They had grown up in the royal nursery, playmates to Edward IV's children, and where Maggie felt like an outsider it had given Dorothea considerable airs. She carried herself like a Princes, not a merchant's daughter, not like a royal servant.
"Maggie don't look so glum, we must be merry, for a Tudor Princess is born." Dorothy cooed as Magdalena approached her.
She was arm in arm with Grace Plantagenet. Both were twenty four, but one was the bastard daughter of Edward IV.
Grace had been in Elizabeth Woodville's service till the Dowager had gone to Bermondsey. Now she served in her half sister's household, and she and Dorothea were thick as thieves once again.
Grace was a delicate girl with a calm temperament, but Dorothy was a horrible influence. She always wanted to be the center of attention, and since most of the Duchesses, Countesses, Baronesses and Ladies at court didn't pay her any notice, she cherished any friends she was able to acquire. Grace was the daughter of a King, even if it was on the wrong side of the blanket, and that was a heady thing for Dorothea.
She had dreamed of marrying Grace's older brother Arthur (another bastard) to become a real and true Plantagenet, but a dream was all it had been, and Dorothea had squashed any plans of a marriage of her choice when she'd gotten with child nearly two years before. Phillipa had married her off to one of their father's merchant associates after the scandal, much to her eldest daughter's horror.
Willem Verhille was handsome, wealthy, young and kind, a lucky husband for any girl. He traveled the world selling wool, cloth and tapestries, a trade he had learned from Magdalena's father. He now managed the rents and properties of both her parents and assisted Phillipa with her husband's businesses in Tournai.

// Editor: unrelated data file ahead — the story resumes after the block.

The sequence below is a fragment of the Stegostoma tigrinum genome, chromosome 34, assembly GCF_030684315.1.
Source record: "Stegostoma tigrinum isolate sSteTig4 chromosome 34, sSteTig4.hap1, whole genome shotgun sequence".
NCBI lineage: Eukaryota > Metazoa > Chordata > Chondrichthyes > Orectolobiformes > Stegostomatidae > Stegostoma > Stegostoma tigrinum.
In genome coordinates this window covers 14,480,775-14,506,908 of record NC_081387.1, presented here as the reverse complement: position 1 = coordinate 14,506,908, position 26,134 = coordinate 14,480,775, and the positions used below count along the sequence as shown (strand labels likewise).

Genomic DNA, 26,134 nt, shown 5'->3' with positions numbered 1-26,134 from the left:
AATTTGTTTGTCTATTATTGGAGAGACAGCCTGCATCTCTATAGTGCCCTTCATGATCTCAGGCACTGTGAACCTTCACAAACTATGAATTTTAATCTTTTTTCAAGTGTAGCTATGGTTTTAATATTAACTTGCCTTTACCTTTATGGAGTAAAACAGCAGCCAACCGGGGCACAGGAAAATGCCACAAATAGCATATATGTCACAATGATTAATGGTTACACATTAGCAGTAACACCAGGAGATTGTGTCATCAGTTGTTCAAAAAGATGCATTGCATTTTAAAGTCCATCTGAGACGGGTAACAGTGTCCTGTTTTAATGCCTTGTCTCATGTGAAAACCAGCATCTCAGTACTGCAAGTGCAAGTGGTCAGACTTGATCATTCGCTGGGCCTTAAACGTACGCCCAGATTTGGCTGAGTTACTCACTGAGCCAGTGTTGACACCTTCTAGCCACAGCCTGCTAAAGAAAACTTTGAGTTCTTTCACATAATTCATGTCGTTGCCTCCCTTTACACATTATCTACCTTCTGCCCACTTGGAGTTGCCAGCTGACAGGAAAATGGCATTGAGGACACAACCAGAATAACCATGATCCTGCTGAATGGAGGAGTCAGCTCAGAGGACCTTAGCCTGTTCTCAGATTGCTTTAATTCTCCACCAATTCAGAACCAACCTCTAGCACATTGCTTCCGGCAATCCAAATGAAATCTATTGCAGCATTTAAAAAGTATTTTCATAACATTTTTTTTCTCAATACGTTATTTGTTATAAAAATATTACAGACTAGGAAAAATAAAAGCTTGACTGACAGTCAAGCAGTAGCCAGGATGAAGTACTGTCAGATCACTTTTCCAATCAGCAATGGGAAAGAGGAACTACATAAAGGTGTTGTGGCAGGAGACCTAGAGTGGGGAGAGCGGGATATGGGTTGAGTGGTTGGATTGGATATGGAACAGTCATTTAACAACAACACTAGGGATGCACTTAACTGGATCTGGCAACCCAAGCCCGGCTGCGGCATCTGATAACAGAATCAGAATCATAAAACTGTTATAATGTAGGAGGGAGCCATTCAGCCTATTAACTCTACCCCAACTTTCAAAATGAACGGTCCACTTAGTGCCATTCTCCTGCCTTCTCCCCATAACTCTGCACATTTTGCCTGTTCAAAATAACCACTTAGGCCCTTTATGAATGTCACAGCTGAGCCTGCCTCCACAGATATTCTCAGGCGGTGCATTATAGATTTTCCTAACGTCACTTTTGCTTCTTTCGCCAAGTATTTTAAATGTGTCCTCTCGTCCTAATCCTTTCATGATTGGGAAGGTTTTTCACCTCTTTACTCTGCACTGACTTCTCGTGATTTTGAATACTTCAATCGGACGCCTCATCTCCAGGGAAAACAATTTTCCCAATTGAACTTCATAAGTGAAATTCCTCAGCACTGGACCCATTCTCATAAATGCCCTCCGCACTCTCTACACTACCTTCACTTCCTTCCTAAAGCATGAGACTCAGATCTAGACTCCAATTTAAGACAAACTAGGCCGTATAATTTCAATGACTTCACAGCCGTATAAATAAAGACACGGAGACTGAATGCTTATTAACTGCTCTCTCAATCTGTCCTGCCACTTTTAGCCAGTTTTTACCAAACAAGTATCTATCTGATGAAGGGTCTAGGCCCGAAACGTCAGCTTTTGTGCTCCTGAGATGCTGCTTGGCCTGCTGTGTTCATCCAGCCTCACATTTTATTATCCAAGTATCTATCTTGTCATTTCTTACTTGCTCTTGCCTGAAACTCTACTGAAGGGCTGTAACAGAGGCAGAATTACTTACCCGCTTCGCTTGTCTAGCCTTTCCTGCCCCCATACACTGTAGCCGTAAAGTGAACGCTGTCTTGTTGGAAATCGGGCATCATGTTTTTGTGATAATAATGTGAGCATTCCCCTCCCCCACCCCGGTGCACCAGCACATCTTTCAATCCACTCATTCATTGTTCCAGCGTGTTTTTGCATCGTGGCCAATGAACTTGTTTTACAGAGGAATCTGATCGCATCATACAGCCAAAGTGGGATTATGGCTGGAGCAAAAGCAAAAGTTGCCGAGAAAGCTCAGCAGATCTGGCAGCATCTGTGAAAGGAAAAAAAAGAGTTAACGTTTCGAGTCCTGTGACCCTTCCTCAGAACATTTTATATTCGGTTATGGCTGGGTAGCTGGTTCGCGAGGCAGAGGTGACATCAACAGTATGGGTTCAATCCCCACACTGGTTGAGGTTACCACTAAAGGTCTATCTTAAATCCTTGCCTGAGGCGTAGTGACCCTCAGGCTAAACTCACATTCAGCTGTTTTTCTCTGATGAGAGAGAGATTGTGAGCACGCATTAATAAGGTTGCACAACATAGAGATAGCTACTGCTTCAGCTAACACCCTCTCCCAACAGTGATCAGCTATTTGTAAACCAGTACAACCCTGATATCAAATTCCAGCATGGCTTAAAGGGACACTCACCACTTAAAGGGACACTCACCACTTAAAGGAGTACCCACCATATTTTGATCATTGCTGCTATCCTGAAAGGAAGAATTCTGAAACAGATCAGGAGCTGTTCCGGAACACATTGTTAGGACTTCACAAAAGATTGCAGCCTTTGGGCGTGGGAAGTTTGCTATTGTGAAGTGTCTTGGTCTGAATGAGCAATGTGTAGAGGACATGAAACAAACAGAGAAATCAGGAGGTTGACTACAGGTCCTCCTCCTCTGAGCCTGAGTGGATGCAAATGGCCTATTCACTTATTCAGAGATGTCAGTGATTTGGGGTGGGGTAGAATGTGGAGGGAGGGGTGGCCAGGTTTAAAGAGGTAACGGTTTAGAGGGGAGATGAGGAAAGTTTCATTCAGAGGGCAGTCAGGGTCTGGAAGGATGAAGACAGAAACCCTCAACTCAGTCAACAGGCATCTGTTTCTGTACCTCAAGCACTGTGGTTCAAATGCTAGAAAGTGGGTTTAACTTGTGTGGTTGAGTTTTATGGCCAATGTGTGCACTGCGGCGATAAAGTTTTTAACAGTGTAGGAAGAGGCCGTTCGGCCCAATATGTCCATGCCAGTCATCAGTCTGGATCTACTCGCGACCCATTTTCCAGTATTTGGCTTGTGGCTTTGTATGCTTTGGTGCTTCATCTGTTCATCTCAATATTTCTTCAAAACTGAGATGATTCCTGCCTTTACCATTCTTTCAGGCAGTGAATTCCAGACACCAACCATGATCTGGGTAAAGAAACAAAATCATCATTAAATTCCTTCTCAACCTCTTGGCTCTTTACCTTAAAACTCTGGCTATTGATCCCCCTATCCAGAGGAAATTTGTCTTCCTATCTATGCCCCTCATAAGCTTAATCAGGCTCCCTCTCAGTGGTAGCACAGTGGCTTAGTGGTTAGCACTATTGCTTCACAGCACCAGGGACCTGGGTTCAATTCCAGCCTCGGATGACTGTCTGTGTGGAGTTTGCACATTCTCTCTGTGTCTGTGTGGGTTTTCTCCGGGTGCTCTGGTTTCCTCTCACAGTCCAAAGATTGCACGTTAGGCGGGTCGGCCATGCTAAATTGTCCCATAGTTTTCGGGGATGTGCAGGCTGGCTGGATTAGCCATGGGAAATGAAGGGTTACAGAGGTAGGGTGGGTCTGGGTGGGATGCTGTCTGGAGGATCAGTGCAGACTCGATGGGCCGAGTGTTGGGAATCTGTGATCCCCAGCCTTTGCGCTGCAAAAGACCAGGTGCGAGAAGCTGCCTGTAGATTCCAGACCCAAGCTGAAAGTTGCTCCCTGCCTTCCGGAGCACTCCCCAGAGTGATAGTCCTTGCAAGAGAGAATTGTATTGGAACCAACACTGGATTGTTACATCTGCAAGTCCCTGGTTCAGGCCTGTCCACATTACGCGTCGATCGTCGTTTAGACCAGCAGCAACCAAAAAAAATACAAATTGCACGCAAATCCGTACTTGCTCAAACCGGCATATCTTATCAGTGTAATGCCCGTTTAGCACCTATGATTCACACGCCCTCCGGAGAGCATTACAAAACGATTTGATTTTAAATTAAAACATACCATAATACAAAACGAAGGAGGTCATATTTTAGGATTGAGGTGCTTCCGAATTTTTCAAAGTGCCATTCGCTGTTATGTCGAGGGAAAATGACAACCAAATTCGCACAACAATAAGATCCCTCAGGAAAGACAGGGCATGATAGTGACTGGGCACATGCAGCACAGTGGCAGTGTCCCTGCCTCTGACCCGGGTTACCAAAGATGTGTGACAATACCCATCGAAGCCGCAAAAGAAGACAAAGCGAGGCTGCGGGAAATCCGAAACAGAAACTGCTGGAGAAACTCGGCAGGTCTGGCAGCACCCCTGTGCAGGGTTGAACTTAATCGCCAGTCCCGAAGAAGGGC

Maggie thought he was a wonderful man, and loved when he came to visit court. Dorothea loathed him, she thought herself above his station, as he was only a merchant (albeit a wealthy one). He had claimed Dorothy's girl, even though he knew she wasn't his. Magdalena didn't even know who little Adela's sire was, but in the eyes of the law she was no bastard and Dorothea was an honest woman.
"Yes, celebrations are in order, but first Her Highness must be fed." Maggie said curtly "I do wonder why you are out here amongst the visitors when you should be attending Her Grace the Queen."
Maggie was irritable from a long night with no sleep and eager to depart before the King arrived to greet his newborn daughter. Grace rolled her eyes and Dorthy laughed. The two of them had always called her Little Peck because she was such a "mother hen" and Magdalena always chafed at their jests. They called her Little Peck, Petite Grandmere, Mother Abbess and anything else they could think of to ridicule her. At nineteen the barbs still stung as much as they did when Maggie had been a girl.
"Well then Peck, I'll hurry on before you get your feathers all flustered. Lady Grace, would you care to accompany me. We must meet your niece together."
She might have been a bastard but Grace's ties to King Edward's court and the Yorks were strong, Maggie would have advised her not to speak of her kinship to the Princess in such close quarters with so much of the nobility of England, but such warnings would prove fruitless. Watching Dorothy lead her into the Queen's chambers, Maggie could hear her fathers voice echoing in her head, full of sadness.
"A case of the blind leading the blind poppet, and their blunders can be thunderous."
He had been speaking of Richard III, one of the last lucid conversations Maggie had enjoyed with the ailing Raymond before he succumb to his death the next year. Richard had not been blind, quite the opposite actually. Maggie's mother had believed Gloucester to be the most cunning of his three brothers, but her husband had loved Edward Plantagenet with the whole of his scoundrel heart, and he had hated Richard until his last breath for his usurpation.